In a way it's comforting to hear that more experienced professors go through this too.

Anonymous said...

As a PhD biochemistry major, question 1A was to write the dissociation constant. 1B was to write the association constant. To this day, I still can't figure out why I spent 1/2 of the exam trying to figure out 1B when I had 1A correct...

CSgrad said...

Another possibility: The student was ill (either acutely or chronically), and their physical discomfort was sufficiently distracting cause poor performance. Not necessarily ill enough that they would have thought to seek a postponed exam, but when you're tired and stressed even a bad cold, or normal flare-up of a chronic illness, can be distracting (been there, done that).

Hypatia's Ghost said...

Have you looked at all at misconception research in the educational research sphere? Sometimes, and in unexpected ways, people understand a concept completely wrong the first time, but it *sticks*. Then they spend lots of time and energy trying to fit everything else they learn in and around that misconception. If they never experience quite enough cognitive dissonance to make them revise the misconception, you can easily (and it's been documented to happen quite often!) have exactly what you've described happen.

A common one is the "seasons are caused by the Earth getting closer to the sun during the summer" thing. People can sometimes get confused when they're first learning about the Earth's orbit and axial tilt, and this seems like a reasonable statement to make. The important thing to remember is that they're not *dumb*, they just actually haven't had any meaningful experience with the concept that makes them address the illogic of their position.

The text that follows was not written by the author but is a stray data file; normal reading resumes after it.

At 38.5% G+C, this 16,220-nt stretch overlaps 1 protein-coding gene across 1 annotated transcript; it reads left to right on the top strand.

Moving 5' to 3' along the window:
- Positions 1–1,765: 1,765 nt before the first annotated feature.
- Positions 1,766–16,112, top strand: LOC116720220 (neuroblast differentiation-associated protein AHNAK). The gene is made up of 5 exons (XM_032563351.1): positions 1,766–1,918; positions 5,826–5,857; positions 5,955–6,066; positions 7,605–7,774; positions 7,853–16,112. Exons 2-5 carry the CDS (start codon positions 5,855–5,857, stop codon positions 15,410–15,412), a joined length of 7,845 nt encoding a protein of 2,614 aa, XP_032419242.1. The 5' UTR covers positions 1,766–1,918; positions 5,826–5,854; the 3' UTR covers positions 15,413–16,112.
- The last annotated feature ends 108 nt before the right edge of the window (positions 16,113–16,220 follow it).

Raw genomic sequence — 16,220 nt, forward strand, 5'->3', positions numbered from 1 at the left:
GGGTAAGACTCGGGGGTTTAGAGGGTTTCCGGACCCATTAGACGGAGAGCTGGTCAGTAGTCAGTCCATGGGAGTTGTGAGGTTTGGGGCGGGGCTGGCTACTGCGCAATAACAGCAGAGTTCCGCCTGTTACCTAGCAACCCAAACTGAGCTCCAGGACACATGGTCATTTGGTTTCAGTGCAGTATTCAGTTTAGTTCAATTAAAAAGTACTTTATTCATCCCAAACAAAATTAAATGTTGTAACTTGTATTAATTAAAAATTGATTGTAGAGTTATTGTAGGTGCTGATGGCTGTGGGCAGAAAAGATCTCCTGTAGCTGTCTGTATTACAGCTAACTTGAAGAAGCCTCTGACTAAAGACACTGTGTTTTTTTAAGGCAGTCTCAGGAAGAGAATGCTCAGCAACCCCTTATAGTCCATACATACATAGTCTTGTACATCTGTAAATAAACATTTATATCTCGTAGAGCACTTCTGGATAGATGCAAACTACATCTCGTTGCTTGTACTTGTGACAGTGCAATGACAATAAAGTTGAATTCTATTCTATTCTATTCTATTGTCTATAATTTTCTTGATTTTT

Anonymous said...

"even professors who have been teaching for a long time may wonder (especially after grading final exams): Didn't I teach them anything? (Or the variant: Didn't they learn anything?)"

This rang so true. For me its the basics of genetics, that they "learn" first in high school, and which, for a senior biology major, should be written on their hearts, yet some of them still manage to erase the knowledge after EVERY exam.

Part of the reason is that we teach them too much, and they seem to have almost no ability to distinguish fundamentals and details. Another reason is that we teach them from third grade to learn for the test (thank you President Bush, among others). Finally, some of them simply don't care, but I am not so troubled by those folks.

However, we shouldn't let these answers make us forget the many excellent to outstanding students who really do care and think hard.

Mark P

Anonymous said...

Student could have had a preconceived notion of D that was never replaced. Was this concept tested earlier? Were there opportunities for you to discover that student thought D earlier in the semester. Preconceived notions only tend to go away when they are challenged in a conversation.

Lisa said...

How did the student do on the rest of the exam? Was it all as disastrous as this concept?

Anonymous said...

Similar experience to Brad. On an exam as a physics undergrad, a whole group of us turned three cubed into six... Luckily it wasn't just one of us and the professor found it more entertaining than anything else, and he chose to give us a lecture (while laughing at us).

As a faculty member now, I have seen similar things - and they have also been group effects on exams. Apparently simple math mistakes and exam brain freeze go hand in hand.